Just go ahead and accept that this blog is going to be really sappy

I was first attracted to the work of S.O.U.L. Foundation because of its focus on empowerment and education for women, recognizing that women are the backbone, the very soul foundation, of every community. If you want to lift a community out of hardship, or even poverty, you must empower the women that create and support it. That being said, before I can begin outlining my work this year, I need to look behind me to the incredibly powerful support system serving as my own backbone in Uganda.

Prior to my move, I was expecting a 2-week intensive training full of professional schmoozing, business card exchanges, uncomfortable suits, crippling pressure to be a global health expert, and perhaps even a few good laughs with some people who share a few common interests. I was not expecting to find a whole new family. Something about the energy of the 2014-2015 Global Health Corps Fellowship class is simply indescribable. It perfectly captures the essence of what international development work should be about – a network of passionate and deeply inspiring human beings, working collaboratively across social, cultural and political divides to agree upon sustainable solutions to the world’s problems, ensuring context-specificity and sensitivity to the nuanced needs of global populations who need to join hands, not await a handout. Right now, there are 128 of these human beings living, working and innovating in Uganda, Rwanda, Burundi, Zambia, Malawi and the United States. Each country pairs an international fellow with a local fellow, ensuring that expats are learning from the local expertise of the national fellow and the national fellows are learning from the outside perspective of the expats. This partnership is absolutely crucial if this world is going to move forward in any capacity.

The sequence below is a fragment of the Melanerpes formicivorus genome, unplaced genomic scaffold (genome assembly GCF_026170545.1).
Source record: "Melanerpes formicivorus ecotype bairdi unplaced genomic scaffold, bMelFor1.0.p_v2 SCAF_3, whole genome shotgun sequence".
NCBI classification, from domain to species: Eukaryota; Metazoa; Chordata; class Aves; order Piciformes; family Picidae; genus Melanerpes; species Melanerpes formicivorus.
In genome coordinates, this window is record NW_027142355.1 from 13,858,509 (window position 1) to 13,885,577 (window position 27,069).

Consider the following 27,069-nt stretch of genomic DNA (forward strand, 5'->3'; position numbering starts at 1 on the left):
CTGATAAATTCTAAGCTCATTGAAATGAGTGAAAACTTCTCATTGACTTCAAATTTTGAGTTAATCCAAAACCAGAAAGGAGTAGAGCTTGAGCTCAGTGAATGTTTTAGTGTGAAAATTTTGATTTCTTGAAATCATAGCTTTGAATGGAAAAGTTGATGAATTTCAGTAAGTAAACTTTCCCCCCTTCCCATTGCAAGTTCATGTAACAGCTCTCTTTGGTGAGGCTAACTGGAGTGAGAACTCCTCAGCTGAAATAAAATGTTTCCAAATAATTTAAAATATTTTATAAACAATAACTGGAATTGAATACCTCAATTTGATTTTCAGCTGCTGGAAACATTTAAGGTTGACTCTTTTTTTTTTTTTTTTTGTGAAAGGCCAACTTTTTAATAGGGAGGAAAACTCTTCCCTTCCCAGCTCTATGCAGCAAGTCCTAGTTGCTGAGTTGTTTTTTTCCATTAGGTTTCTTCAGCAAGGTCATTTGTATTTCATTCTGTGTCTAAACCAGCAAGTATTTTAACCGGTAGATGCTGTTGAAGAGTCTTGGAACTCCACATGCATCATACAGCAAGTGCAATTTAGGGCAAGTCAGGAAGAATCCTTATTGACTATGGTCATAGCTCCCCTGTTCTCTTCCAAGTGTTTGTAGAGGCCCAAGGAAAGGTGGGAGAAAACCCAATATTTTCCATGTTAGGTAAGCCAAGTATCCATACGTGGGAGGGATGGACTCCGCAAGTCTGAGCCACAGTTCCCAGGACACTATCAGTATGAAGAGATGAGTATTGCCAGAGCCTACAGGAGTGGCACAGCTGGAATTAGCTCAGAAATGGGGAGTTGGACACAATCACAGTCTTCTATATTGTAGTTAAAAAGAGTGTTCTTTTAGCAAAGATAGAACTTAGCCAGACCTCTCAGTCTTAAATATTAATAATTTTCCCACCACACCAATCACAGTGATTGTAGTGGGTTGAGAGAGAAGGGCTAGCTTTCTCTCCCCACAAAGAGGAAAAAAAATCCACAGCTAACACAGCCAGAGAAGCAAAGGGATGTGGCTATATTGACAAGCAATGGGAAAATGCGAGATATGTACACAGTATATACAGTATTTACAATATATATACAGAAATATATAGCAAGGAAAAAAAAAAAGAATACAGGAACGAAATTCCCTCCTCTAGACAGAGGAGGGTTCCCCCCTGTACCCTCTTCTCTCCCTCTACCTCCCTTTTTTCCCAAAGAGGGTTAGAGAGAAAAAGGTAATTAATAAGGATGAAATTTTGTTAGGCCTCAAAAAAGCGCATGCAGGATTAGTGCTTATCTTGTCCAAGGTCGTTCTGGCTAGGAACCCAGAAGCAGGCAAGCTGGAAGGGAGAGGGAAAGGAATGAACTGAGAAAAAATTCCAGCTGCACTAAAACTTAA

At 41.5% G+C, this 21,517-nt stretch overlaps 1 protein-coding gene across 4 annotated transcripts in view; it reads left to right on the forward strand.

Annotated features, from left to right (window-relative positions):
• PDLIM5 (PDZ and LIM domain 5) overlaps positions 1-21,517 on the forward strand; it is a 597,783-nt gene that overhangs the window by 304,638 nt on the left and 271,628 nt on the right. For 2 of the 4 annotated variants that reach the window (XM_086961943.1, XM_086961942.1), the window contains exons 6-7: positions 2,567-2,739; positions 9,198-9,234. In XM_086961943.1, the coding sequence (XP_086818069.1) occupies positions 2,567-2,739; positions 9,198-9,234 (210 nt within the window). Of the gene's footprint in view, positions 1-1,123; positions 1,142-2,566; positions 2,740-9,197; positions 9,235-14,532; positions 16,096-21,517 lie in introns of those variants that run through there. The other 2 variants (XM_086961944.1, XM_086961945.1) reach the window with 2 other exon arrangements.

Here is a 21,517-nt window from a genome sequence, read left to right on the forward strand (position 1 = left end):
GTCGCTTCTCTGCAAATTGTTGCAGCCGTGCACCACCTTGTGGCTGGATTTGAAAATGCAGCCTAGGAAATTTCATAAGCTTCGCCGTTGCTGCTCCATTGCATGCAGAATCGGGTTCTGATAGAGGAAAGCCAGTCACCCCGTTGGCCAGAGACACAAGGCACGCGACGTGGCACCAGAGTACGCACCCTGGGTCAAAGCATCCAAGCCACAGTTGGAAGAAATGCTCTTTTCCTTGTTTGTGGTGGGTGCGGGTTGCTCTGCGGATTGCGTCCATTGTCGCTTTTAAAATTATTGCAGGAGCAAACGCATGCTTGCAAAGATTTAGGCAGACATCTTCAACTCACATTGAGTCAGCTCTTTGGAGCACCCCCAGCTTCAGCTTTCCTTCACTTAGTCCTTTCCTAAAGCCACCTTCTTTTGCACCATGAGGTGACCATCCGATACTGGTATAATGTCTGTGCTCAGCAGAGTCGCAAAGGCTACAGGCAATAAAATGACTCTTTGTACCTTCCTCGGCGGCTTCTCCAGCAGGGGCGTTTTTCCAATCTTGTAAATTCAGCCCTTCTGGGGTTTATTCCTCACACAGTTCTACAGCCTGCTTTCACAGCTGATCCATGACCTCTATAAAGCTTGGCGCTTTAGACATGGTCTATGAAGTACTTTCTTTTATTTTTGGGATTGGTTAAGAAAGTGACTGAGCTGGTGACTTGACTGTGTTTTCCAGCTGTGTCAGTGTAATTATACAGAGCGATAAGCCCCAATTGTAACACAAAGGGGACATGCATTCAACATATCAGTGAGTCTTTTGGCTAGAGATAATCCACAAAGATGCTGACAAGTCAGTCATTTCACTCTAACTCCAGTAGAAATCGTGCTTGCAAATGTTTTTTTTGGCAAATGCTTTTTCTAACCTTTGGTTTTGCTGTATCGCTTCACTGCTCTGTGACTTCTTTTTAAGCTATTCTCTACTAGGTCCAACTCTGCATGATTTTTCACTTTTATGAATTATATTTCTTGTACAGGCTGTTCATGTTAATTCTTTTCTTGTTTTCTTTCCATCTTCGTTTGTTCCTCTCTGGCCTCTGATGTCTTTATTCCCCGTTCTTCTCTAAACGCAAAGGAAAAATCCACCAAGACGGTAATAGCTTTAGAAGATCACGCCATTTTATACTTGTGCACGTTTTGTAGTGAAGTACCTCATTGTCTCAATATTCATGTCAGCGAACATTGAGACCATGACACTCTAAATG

Fortunately for us, these co-fellow pairs are pretty much all spectacular. Viola and I feel like we’ve known each other for years – she takes such spectacular care of me here, and we work so well as a team you’d think we really have been doing it for significantly longer than 2 weeks. Here in Bujagali/Kyabirwa, we are far removed from so many people who have touched our hearts and minds. The great thing about this network and this fellowship is that we all remain connected, and thanks to the incredible state of technology these days, nearly all my favorite people spread out all over the world are right at my fingertips. A bit closer, here in Uganda, I truly believe I was blessed to be a part of the best group of people GHC has been able to put together.